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Communi. cants.

zations.

15 22 14 26

4 15 21 IO

Alabama..
Arkansas
California
Connecticut
Florida
Georgia.
Illinois.
Indiana
Iowa
Kansas
Louisiana
Maine
Massachusetts
Michigan.
Minnesota
Mississippi
Missouri
Nebraska
New Hampshire
New York
North Carolina

13/4
6
8
21

I
5
14

7 14 3 I

Seating

Ca. pacity. 3,825 1,750 1,525 4,825

200 2,000 3,775 2,490 3,305

725

250 7,520 5,605 2,025 2,375

Value of
Church
Property.
$3,055

2,900
13,700
54,300

IOO 2,850 32,800

9,400 17,300 3,200

500 38,100 70,500

9,800 28,150

32

688 671

558 1,358

60 873 1,019

455 1,272 990

51 2,317 2,611

591 710

30 230

98 1,978 1,048 1,549

30

2 65 39 14 14 I 7 7 43 17 18

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558 1,358

I

873

SUMMARY BY CONFERENCES. Alabama

15 134 3,825 $3,055 688 Arkansas

22 6

1,750 2,900 671 California.

14
8

1,525 13,700 Connecticut

26 21 4,825 54,300 Dakota

6

300 1,000 163 Georgia

15 5 2,000 2,850 Illinois. 21 14 3,775

32,800

1,019 Indiana IO 7 2,490 9,400

455 lowa

32 14 3,305 17,300 1,272 Kansas

30 3

725 3,200 990 Maine

65 28% 7,520 38,100 2,317 Michigan 14 7 2,025 9,800

591 Minnesota 14 9 2,375

28,150

710 Missouri

7
*

400 300 230 Nebraska 7

98 New Hampshire 43

26 6,500 36,560 Ohio ....

23 17 5,650 20,500 953 Oregon and Washington 15 272 650 1,700

261 Tennessee

7 3 1,100 1,900 185 Texas

9
I
300

2,000 321 Unorganized

1071' 29,246
29,246 186,150

186,150 10,125

1,978

185

Total.

580

294

80,286 $465,605 25,816 3.—THE SEVENTH-DAY ADVENTISTS.

These form a branch of the general movement of 1840–44. They differ from other Adventists in observing the seventh day of the week as the Sabbath, in interpretation of the prophetic periods, and in form of organization. They believe that the prophetic period of 2300 days referred to in the Book of Daniel closed in 1844; but that the coming of Christ was not to be looked for then, but is to occur in the indefinite future. They hold that Christ, in 1844, at the termination of the 2300 days, entered as priest upon the work of cleansing the heavenly sanctuary, or temple, from “the presence of our sins.” This period, which is to be brief, is to close with the second coming, the time of which cannot be forecast. The observance of the seventh day began with a congregation of Adventists in New Hampshire in 1844. The doctrine respecting the "cleansing of the sanctuary" has helped to establish and confirm this observance. They believe that the second advent is to precede, not follow, the millennium, that the state of the dead is one of unconsciousness, and that immersion is the proper form of baptism. They practice the ceremony of feet-washing when the Lord's Supper is administered.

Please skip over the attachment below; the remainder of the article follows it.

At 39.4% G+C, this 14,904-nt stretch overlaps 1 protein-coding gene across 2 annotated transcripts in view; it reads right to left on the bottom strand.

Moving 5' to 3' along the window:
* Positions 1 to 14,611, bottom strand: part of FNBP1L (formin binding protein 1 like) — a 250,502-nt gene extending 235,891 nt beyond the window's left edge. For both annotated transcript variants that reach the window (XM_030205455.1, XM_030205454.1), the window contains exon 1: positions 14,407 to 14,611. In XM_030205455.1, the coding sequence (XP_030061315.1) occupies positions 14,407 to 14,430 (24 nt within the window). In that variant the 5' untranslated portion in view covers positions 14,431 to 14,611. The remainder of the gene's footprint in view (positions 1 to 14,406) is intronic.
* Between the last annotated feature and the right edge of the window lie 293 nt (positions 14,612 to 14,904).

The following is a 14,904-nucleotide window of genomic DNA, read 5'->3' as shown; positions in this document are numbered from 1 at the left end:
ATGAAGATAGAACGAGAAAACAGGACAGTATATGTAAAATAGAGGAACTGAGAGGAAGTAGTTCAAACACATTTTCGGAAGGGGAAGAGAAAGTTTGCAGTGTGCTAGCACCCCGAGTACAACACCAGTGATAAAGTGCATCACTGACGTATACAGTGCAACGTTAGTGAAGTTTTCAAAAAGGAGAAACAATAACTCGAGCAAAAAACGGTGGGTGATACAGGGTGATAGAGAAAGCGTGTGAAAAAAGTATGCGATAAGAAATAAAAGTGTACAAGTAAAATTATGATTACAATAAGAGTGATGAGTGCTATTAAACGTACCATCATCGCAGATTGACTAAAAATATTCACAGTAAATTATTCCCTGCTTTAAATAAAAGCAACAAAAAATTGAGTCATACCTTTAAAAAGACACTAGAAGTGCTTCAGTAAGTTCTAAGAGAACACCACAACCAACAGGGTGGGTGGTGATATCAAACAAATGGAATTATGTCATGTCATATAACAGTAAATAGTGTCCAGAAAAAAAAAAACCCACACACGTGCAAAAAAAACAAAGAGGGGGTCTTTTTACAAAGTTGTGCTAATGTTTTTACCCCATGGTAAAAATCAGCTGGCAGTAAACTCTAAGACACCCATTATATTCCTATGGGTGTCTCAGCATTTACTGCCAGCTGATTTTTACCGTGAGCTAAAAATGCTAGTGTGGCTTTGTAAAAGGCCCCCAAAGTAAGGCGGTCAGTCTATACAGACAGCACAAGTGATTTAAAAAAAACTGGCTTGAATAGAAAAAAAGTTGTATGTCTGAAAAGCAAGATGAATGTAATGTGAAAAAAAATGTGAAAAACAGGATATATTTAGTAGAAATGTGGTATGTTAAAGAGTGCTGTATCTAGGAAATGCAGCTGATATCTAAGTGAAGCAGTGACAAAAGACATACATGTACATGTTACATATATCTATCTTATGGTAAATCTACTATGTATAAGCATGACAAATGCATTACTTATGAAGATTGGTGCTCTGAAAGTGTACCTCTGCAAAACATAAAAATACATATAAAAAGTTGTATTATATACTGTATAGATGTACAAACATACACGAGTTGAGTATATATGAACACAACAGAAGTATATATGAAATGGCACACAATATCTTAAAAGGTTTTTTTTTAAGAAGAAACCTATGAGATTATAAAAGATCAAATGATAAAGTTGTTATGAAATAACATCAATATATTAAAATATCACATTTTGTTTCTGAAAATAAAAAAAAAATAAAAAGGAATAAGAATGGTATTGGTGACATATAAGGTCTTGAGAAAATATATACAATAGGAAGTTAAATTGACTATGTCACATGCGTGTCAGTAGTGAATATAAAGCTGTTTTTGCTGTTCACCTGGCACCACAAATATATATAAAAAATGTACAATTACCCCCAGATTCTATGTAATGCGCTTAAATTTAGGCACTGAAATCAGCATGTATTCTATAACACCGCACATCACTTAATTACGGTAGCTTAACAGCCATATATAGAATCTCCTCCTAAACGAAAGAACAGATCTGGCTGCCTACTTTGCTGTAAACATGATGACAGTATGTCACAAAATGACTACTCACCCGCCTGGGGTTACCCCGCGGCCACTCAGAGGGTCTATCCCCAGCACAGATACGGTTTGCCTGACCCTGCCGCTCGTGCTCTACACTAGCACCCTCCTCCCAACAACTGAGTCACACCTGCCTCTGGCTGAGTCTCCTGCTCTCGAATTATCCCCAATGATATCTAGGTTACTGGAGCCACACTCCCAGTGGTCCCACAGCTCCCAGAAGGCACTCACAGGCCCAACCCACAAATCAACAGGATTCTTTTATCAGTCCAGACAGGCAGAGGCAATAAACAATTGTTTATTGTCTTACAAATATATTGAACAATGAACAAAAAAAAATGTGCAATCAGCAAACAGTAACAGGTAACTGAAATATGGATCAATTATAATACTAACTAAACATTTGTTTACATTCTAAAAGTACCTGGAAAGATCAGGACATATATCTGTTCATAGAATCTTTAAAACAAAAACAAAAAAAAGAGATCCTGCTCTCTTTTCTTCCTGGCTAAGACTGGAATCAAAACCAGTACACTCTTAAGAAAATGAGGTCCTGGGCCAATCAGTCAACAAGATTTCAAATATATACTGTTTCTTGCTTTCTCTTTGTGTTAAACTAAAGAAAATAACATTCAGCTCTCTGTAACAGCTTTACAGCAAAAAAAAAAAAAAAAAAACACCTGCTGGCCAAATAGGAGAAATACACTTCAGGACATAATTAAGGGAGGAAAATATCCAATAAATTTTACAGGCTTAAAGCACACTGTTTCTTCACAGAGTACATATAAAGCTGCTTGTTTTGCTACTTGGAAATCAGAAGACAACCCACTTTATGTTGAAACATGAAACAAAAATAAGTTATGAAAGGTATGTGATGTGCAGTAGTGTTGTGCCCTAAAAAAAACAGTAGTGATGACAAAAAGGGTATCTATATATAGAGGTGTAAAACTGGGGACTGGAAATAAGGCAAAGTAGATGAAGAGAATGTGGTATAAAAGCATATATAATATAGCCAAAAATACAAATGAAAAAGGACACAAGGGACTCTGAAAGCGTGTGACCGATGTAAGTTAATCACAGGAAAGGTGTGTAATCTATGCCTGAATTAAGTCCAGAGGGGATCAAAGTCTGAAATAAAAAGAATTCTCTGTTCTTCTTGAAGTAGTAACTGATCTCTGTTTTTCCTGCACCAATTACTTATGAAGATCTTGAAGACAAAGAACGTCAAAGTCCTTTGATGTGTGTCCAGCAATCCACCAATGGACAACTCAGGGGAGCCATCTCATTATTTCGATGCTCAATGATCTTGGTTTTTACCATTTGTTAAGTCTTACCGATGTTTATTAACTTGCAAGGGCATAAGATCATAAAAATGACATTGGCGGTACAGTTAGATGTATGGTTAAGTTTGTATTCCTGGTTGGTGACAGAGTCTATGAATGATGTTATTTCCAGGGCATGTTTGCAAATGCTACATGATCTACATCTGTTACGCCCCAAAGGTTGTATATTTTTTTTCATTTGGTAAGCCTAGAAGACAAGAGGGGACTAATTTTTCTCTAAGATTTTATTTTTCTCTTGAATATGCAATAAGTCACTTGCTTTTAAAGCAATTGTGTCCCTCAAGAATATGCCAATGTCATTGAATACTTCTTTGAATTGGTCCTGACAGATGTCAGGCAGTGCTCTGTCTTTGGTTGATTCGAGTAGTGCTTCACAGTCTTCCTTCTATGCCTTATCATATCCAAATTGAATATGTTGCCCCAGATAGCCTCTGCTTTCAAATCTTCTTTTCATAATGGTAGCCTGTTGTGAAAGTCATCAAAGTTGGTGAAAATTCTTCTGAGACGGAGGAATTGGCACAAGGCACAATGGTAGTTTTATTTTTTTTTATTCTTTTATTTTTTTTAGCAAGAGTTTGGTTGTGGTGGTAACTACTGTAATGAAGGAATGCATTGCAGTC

Their congregations are organized into conferences, of which there are twenty-six, besides five missions. There is also a general conference, which meets annually, composed of delegates from the various conferences. Ordained ministers are not pastors, but traveling evangelists. The local churches are served by local officers who need not be ordained ministers. Members are expected to contribute a tenth of their income to the church.